A large group of Grade 8 students is divided into smaller units in a buzzing Shoreline Community Middle School library.
Most appear focused on their discussions, with a few exceptions who bounce from one group to another.
On this day, the topic of conversation is food. More specifically, what kinds of food to bring on next month’s planned paddling and camping trip to Newcastle Island near Nanaimo.
As Grade 7-8 teacher Dawn Christy explains, this is more than simply a year-end overnight adventure for the “graduating” students.
“It’s a year-long program, so it’s not just a camping trip at the end of the year,” she says. “They have to do all the planning themselves, with guidance, and we bring in different teachers and staff members and people from the community to give them ideas of how they go about planning for a trip like this.”
The program, which sees Grade 8s meet Thursdays, includes modules about coastal history, both geographic and demographic; the history of voyageurs and their canoes, food preparation and storage and other outdoors tips. Students practise everything from setting up camp and being ready for possible inclement weather, to cooking outdoors, and then of course there’s the paddling.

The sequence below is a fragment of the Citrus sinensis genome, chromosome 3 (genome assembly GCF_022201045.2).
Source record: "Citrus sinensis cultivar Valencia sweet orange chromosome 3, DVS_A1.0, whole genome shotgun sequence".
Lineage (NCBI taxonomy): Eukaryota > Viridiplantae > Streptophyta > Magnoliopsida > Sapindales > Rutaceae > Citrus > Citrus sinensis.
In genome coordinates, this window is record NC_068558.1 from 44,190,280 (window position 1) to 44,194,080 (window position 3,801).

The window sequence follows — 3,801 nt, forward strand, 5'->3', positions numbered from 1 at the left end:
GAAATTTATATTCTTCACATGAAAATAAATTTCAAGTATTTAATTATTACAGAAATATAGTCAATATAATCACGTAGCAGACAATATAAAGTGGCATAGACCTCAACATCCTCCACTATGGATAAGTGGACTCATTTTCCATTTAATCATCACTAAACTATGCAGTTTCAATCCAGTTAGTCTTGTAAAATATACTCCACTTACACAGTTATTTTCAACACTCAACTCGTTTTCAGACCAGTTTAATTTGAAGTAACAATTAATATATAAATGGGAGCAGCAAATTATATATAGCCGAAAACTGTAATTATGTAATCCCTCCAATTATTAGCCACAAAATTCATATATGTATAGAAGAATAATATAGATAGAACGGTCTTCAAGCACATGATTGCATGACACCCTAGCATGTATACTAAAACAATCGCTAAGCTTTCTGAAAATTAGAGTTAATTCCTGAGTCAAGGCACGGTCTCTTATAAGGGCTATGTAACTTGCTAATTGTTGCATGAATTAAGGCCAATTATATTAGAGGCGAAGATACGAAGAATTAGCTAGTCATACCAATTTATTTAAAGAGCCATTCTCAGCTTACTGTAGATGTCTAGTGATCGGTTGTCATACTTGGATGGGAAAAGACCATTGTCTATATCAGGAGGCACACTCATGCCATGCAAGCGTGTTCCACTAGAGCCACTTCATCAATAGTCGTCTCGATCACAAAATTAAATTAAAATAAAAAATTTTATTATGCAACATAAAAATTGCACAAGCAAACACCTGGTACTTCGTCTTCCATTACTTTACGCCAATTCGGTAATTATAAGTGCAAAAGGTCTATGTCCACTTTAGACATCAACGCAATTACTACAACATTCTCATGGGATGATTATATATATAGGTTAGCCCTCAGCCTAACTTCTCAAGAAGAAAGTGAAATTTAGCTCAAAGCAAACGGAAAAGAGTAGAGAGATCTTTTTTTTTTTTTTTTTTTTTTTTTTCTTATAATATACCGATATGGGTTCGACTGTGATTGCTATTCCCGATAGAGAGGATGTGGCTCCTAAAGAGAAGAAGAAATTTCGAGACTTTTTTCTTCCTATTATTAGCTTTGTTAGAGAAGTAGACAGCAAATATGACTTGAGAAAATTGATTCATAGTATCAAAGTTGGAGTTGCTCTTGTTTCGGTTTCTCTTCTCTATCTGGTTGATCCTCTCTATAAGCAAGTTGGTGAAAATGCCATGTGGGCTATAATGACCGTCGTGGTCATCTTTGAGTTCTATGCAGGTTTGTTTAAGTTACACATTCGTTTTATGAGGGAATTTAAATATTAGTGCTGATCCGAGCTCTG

Paddling is something Shoreline has become known for, Christy says. Students in all three grades climb into the boats at the Victoria Canoe and Kayak Club on the Gorge as part of their weekly exercise routine.
Previous Grade 8 trips saw students go on more “cushy” outings where the preparation and sleeping arrangements were taken care of, she says. This program is designed to give the students more problem-solving skills, which Christy says is a big push in the curriculum these days, and is “as hands-on as you’re going to get.”
Students Maya Bernier and Molly Kines are excited to end their Grade 8 year this way.
“I like going to the Islands and just being responsible to fend for ourselves,” Bernier says. We get to work as a team and make meals, which I personally love.”
Kines adds that figuring out what to take and what not to take is important, as is the social aspect of the trip and being with friends.
Shoreline principal Nadine Naughton says the $14,000 grant the school received for career and trades-based learning initiatives has been well spent on programs such as this one.
“This is different learning than putting pencil to paper,” she says, adding that it integrates learning with where the school sits geographically, on a beautiful waterway.